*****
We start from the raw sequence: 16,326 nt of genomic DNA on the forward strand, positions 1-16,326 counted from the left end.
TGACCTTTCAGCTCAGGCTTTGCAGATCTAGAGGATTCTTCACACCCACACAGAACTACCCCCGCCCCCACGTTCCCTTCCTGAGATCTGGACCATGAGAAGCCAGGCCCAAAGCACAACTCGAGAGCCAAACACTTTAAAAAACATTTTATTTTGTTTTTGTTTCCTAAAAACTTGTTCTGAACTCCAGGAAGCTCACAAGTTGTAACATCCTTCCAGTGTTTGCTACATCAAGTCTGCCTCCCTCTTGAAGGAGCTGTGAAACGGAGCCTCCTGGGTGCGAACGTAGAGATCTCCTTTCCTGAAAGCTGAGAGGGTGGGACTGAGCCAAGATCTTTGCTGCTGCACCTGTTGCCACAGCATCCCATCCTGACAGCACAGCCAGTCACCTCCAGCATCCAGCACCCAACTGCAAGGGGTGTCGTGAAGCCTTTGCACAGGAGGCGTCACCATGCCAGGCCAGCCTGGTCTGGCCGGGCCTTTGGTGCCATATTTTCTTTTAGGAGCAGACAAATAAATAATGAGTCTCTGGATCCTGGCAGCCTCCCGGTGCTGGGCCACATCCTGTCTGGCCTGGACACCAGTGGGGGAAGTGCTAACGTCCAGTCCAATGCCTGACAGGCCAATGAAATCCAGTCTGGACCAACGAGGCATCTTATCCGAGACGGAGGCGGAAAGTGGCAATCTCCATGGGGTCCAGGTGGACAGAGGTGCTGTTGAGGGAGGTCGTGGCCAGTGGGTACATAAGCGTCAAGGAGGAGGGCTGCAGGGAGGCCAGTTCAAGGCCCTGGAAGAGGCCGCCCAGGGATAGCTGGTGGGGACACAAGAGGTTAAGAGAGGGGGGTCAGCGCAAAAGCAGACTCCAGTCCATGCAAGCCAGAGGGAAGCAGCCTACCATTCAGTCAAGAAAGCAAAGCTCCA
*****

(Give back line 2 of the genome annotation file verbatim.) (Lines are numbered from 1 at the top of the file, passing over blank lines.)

TGACCTTTCAGCTCAGGCTTTGCAGATCTAGAGGATTCTTCACACCCACACAGAACTACCCCCGCCCCCACGTTCCCTTCCTGAGATCTGGACCATGAGAAGCCAGGCCCAAAGCACAACTCGAGAGCCAAACACTTTAAAAAACATTTTATTTTGTTTTTGTTTCCTAAAAACTTGTTCTGAACTCCAGGAAGCTCACAAGTTGTAACATCCTTCCAGTGTTTGCTACATCAAGTCTGCCTCCCTCTTGAAGGAGCTGTGAAACGGAGCCTCCTGGGTGCGAACGTAGAGATCTCCTTTCCTGAAAGCTGAGAGGGTGGGACTGAGCCAAGATCTTTGCTGCTGCACCTGTTGCCACAGCATCCCATCCTGACAGCACAGCCAGTCACCTCCAGCATCCAGCACCCAACTGCAAGGGGTGTCGTGAAGCCTTTGCACAGGAGGCGTCACCATGCCAGGCCAGCCTGGTCTGGCCGGGCCTTTGGTGCCATATTTTCTTTTAGGAGCAGACAAATAAATAATGAGTCTCTGGATCCTGGCAGCCTCCCGGTGCTGGGCCACATCCTGTCTGGCCTGGACACCAGTGGGGGAAGTGCTAACGTCCAGTCCAATGCCTGACAGGCCAATGAAATCCAGTCTGGACCAACGAGGCATCTTATCCGAGACGGAGGCGGAAAGTGGCAATCTCCATGGGGTCCAGGTGGACAGAGGTGCTGTTGAGGGAGGTCGTGGCCAGTGGGTACATAAGCGTCAAGGAGGAGGGCTGCAGGGAGGCCAGTTCAAGGCCCTGGAAGAGGCCGCCCAGGGATAGCTGGTGGGGACACAAGAGGTTAAGAGAGGGGGGTCAGCGCAAAAGCAGACTCCAGTCCATGCAAGCCAGAGGGAAGCAGCCTACCATTCAGTCAAGAAAGCAAAGCTCCA